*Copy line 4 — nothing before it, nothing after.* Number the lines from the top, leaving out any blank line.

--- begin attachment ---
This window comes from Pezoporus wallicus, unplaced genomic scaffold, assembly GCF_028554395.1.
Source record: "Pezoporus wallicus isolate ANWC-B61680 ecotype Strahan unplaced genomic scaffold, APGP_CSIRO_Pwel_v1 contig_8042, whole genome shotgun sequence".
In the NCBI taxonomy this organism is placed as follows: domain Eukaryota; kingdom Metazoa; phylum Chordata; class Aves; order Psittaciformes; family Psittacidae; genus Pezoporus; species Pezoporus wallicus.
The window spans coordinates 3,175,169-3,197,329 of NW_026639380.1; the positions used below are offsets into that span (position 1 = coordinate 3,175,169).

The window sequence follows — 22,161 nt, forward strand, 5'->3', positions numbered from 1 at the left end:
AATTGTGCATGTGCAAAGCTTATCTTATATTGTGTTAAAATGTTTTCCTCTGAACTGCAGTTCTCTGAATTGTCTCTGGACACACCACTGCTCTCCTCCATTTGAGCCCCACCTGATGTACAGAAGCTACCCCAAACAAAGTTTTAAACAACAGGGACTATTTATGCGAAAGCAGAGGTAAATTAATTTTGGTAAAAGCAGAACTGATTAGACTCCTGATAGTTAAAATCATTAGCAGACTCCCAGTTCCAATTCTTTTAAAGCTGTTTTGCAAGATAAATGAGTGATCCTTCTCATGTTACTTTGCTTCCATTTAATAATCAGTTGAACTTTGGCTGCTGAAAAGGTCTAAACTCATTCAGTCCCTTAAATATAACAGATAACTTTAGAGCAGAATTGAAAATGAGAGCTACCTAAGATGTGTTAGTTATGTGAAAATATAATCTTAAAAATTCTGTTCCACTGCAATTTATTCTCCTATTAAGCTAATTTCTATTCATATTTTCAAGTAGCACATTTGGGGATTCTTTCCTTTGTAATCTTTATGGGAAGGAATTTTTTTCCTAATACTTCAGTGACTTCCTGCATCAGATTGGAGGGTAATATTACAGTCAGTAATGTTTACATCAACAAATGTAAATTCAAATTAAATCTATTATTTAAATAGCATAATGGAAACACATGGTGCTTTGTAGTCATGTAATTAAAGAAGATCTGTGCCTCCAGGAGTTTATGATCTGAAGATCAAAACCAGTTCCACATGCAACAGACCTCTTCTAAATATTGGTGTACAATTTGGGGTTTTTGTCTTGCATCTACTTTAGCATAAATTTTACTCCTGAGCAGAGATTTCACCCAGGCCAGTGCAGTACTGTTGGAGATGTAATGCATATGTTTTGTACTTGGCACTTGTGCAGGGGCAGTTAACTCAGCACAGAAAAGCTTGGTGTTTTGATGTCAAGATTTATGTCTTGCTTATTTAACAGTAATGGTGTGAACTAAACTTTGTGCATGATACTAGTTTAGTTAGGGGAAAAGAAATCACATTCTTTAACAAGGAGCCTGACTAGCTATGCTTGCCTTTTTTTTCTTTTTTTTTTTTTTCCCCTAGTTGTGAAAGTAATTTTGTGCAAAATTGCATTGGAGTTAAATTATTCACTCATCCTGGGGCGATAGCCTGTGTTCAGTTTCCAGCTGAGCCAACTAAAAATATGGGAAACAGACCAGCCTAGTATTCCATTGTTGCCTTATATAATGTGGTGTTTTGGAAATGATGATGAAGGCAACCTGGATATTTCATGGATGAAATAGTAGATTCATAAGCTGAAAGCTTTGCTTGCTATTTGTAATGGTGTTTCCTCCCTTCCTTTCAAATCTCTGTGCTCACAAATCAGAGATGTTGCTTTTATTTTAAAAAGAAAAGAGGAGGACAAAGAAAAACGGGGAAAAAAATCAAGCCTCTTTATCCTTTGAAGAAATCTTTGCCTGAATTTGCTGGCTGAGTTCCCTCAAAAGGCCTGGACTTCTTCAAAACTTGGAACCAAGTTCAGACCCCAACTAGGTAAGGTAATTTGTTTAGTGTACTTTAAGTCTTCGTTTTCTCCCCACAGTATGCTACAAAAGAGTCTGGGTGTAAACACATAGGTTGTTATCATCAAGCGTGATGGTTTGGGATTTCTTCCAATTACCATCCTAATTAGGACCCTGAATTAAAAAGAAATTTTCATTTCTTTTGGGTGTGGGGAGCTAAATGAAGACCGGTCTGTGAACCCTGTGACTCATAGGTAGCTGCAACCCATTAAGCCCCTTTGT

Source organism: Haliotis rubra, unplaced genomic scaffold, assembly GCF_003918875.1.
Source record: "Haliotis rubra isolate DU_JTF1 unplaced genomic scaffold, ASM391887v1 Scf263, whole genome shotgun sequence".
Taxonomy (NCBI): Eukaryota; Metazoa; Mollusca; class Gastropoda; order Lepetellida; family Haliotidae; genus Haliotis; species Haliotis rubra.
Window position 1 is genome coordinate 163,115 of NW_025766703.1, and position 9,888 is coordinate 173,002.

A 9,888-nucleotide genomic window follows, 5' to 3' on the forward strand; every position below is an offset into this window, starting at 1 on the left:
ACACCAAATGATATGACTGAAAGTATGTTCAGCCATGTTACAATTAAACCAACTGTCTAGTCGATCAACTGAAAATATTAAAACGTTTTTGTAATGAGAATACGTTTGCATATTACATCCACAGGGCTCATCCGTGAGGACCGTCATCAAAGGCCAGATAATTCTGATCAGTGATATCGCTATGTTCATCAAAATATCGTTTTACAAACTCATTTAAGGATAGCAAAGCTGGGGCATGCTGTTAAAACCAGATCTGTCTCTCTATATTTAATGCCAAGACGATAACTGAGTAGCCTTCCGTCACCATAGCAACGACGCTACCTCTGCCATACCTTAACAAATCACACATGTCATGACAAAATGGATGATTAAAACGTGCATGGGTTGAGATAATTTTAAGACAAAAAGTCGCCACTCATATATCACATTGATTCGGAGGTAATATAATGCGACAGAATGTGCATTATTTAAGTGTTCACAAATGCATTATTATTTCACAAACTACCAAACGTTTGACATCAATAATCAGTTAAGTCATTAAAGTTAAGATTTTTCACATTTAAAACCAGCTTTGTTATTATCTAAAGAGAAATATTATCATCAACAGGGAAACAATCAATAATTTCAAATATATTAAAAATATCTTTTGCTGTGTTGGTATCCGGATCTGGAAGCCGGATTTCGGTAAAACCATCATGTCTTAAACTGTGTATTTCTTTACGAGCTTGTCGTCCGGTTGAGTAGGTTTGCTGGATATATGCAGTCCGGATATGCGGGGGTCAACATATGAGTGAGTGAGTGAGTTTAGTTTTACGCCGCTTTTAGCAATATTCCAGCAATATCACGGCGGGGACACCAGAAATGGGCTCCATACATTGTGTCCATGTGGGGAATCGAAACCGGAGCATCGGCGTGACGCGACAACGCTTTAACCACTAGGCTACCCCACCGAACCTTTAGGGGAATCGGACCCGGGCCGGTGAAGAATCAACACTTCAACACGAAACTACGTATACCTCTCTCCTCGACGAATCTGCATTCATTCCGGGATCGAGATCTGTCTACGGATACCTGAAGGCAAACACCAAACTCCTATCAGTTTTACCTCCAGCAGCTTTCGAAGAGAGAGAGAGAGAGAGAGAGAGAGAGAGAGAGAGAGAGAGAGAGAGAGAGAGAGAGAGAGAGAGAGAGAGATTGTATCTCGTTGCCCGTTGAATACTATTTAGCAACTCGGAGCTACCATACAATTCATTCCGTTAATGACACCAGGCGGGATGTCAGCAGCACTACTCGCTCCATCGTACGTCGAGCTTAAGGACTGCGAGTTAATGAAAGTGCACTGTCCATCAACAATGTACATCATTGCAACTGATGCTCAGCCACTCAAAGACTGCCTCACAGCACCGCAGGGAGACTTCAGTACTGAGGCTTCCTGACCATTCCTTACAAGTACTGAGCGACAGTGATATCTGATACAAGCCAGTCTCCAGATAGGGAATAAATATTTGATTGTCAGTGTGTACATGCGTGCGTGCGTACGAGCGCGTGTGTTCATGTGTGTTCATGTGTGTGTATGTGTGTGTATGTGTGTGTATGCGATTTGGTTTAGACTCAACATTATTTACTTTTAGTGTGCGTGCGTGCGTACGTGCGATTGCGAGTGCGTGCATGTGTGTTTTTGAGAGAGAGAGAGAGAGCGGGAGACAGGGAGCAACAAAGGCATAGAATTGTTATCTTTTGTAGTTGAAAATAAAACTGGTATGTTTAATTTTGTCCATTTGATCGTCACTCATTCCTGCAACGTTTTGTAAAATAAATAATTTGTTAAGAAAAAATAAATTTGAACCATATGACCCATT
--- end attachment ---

The window spans coordinates 3,175,169-3,197,329 of NW_026639380.1; the positions used below are offsets into that span (position 1 = coordinate 3,175,169).